What are your thoughts about pain and suffering in general, as part of the human experience?
Hum? I am not sure how to answer this question.
I guess I could say that it seems to be a part of our human experience and as difficult as it is to go thru pain and suffering, these painful experiences are often our greatest teachers. This is the paradox of human experience.
None of us want to suffer but the suffering is what often moves us out of our unhealthy patterns.
I think it is not so much that there will not be suffering but how we handle the pain and suffering rather than the suffering itself that becomes the powerful transformer in our lives.
We can gain enormous inner strength from these experiences.
This is where our daily practices can support us in finding an inner refuge where we can be in our center even amidst the challenges.
What parts of the practice are the most potent in your opinion when what we seek safety and shelter?
I obviously think meditation is the most important thing you can do as part of a daily practice.
A meditation practice that helps you to focus your mind away from all of the distractions of daily life, a practice that supports you in experiencing yourself as you are now, a practice that brings you into the present and a practice that awakens in you the experience that you are not alone, that we are connected to some Divine force…whether you call it God, Divine, Universal Presence, or a more specific name. And that that Divine Presence is always there supporting you, guiding you and loving you.
And a meditation practice that supports you having an experience of a deeper awareness that is beyond your thoughts, emotions, worries, concerns.”
Many people find meditation to be difficult especially in the early years of their yoga practice. If that is the case, your yoga asana practice can be your meditation. As long as you do a asana practice that is mindful enough to help you feel an inner calm and clarity again and when you are done with it, you feel more at ease.
You also do workshops about the Yamas and Niyamas, I see a clear connection between the two subjects. How are they related for you?
According to my philosophy teacher, practicing the Yamas in particular but also the Niyamas help to create an environment around us that is peaceful and safe.
For instance; when we practice Ahimsa, being kind to others, not harming, it sets up both an inner environment and an outer environment which is non-violent. When we are not “at war” with others in our lives or within ourselves, the conditions for us to do a practice are better. We feel more at ease and the space around us is more at ease.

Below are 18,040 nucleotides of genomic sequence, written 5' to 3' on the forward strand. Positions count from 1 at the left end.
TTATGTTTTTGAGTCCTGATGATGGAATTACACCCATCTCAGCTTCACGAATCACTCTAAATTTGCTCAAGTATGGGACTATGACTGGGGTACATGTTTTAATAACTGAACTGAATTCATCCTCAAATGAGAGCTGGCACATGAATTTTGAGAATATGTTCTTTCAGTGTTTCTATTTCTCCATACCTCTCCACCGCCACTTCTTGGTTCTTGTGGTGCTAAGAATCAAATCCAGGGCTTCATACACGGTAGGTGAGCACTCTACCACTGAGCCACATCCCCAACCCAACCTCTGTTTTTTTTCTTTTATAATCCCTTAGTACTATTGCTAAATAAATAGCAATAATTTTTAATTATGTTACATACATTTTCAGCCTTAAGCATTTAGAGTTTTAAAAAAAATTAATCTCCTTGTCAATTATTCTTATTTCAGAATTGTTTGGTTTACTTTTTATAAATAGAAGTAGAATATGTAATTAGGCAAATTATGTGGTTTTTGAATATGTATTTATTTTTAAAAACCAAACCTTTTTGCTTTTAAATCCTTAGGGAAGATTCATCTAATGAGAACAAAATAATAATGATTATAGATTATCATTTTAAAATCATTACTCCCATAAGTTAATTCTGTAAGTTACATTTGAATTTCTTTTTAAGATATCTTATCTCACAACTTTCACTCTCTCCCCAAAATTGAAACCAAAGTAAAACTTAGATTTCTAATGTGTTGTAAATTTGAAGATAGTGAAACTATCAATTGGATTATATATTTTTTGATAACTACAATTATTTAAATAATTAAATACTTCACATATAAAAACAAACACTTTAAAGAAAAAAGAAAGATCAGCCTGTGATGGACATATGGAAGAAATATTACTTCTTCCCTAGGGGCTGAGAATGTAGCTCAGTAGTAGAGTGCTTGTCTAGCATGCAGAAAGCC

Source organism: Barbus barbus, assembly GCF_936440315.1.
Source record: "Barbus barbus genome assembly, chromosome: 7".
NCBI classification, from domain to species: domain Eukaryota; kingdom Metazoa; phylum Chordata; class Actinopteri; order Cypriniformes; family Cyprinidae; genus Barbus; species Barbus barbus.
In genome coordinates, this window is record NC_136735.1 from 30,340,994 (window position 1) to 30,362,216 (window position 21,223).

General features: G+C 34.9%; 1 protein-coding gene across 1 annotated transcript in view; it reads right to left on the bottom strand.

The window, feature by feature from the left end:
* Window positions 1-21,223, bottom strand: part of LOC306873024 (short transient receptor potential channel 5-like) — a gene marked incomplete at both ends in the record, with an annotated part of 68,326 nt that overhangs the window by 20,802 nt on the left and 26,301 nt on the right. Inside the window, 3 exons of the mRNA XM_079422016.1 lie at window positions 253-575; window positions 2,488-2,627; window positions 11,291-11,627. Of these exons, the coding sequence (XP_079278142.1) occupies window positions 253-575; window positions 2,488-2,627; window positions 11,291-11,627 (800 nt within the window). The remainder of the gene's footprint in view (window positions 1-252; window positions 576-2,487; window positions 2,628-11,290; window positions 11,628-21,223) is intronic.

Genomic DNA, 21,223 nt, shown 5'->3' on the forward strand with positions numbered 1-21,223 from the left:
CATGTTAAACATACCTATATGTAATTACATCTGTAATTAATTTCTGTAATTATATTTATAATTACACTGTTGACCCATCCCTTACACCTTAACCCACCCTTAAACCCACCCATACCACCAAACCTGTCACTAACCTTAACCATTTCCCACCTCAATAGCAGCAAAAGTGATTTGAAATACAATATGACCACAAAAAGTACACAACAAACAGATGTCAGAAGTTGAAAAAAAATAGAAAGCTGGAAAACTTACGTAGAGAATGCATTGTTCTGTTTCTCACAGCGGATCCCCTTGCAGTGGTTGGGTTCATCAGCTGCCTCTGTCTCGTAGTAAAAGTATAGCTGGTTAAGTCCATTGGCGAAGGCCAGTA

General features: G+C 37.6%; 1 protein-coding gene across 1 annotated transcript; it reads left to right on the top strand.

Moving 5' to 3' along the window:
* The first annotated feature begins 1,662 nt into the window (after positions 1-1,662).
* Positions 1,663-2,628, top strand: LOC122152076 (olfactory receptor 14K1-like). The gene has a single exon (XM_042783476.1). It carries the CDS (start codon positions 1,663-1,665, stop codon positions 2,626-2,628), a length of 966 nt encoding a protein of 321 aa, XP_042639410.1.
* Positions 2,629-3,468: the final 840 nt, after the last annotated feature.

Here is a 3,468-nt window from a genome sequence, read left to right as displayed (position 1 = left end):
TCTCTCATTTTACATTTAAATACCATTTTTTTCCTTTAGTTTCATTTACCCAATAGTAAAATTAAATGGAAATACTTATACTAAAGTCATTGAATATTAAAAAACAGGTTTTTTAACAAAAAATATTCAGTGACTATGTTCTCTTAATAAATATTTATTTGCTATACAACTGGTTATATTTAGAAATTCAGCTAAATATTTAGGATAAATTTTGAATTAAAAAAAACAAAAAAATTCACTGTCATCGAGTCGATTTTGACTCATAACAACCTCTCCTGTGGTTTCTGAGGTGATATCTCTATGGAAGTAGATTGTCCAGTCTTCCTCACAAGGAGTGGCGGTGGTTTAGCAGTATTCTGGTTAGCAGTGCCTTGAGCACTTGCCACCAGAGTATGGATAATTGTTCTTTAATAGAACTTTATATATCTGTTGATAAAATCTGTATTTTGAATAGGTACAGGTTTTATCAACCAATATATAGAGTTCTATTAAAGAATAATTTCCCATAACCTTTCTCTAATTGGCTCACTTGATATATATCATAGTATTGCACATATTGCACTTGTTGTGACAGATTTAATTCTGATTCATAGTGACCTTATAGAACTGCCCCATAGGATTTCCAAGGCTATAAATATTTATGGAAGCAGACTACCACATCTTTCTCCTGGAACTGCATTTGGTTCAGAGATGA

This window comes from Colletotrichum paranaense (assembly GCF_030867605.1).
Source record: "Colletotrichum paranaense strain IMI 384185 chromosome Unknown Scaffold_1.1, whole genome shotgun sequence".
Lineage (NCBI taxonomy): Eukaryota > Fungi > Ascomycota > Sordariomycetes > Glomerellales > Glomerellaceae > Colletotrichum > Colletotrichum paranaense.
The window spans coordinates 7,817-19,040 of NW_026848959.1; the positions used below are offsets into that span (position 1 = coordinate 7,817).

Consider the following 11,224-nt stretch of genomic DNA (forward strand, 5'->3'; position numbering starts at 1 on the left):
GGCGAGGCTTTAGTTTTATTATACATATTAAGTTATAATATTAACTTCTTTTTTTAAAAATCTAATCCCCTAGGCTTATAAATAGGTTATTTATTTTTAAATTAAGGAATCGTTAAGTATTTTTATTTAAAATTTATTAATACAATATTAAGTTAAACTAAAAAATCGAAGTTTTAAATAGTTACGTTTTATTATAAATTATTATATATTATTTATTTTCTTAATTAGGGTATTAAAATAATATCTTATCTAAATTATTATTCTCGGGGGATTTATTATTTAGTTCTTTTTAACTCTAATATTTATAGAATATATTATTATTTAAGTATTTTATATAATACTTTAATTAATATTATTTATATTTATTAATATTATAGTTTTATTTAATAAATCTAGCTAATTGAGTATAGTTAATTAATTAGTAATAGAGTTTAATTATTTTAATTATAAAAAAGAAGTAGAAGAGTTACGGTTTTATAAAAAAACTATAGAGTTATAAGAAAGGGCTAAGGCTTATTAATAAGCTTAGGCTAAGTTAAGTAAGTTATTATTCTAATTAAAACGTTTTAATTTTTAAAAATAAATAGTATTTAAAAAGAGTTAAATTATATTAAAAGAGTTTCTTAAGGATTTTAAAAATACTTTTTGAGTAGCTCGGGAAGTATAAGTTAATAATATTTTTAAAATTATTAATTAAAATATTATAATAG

Also; according to Patanjali, the reason we practice the 8 Limbs of Yoga, in which the first two limbs or stages of our yoga practice are the Yamas and the Niyamas is to clear away the obstacles that prevent us from clearly seeing the difference between the (never changing) permanent inner light of awareness and the ever changing …ever fluctuating and reactive part of our nature.
This is the reason for the 8 Limbs of Yoga beginning with the Yamas and the Niyamas.
They are absolutely connected to our ability to Take Refuge.
How much does traditional texts influence/support you in developing this kind of practice?
Quite a bit.
I have been fortunate to have been exposed to these great wisdom texts from early in my yoga life. I also consider myself fortunate in that I took such a great interest in the study of these texts. Often studying them even without the support of a teacher but of course I have also had teachers in philosophy.
I believe that to be firmly grounded on a yogic path you must study the traditional texts. They are sacred books that hold many keys to spiritual awakening.
Why do you want to offer refuge to your students? What do they need refuge from? How did you know/when did you realize you could serve your community in that way?
I do not think I am offering refuge to my students. I am merely sharing what has been shared with me. I truly believe that having a good solid daily practice (whether you do it every day or most days) and a good teacher (this is important especially in the beginning) helps to offset the challenges that our lives will always present to us. We need to develop an inner stability, a balanced and quieter mind that can see things a little clearer. And I believe that having a connection with (shall we say) Spirit is also essential for up-lifting us on a daily basis. This Spiritual connection helps to inspire us to become better people and therefore helping us (little by little) to up-lift the world around us.
What kind of skill are you hoping to develop in your student?
Really I hope to inspire them to want to do a daily practice of meditation and self-reflection. In addition to their yoga asana practice.
What’s the place or the importance of the community when we seek refuge?
Having a good community around us is so important for support on this path. In the Buddhist tradition, taking Refuge in the Sangha (community) is one of the 3 Refuges.
Knowing that you are surrounded by like-minded people who are on this path together can bring great comfort. Plus; we all know that many times the people in our Sangha become our sounding boards when we are going thru troubled times …offering support on so many levels. And those same people since they are walking this same path can remind us of who we really are when we have lost that inner connection.
Where can people find out more about you/this?
I am a local Bay Area yoga/meditation teacher.
My website is www.erikatrice.com. You find more about my classes, workshops and retreats there. Feel free to sign up for my mailing list on my website. I am also offering a workshop the weekend of September 8 & 9, 2018 in Mill Valley at Yoga Works called The Refuge of Practice. Just this topic.
Is there anything important I’m forgetting you would like to touch on?
I think they only other thing I would like to say is that our practice can bring us so much but it is always important to realize that many times we need the support of someone outside of us when times are really challenging. Asking for this support does not negate your practice but it is usually a direct result of your practice. Because the practice has brought you some clarity and from this clarity you may see the need to ask for additional support in the way of counseling, or a spiritual mentor or body work or group classes, etc.
It is important to recognize the role of the helpers in our lives.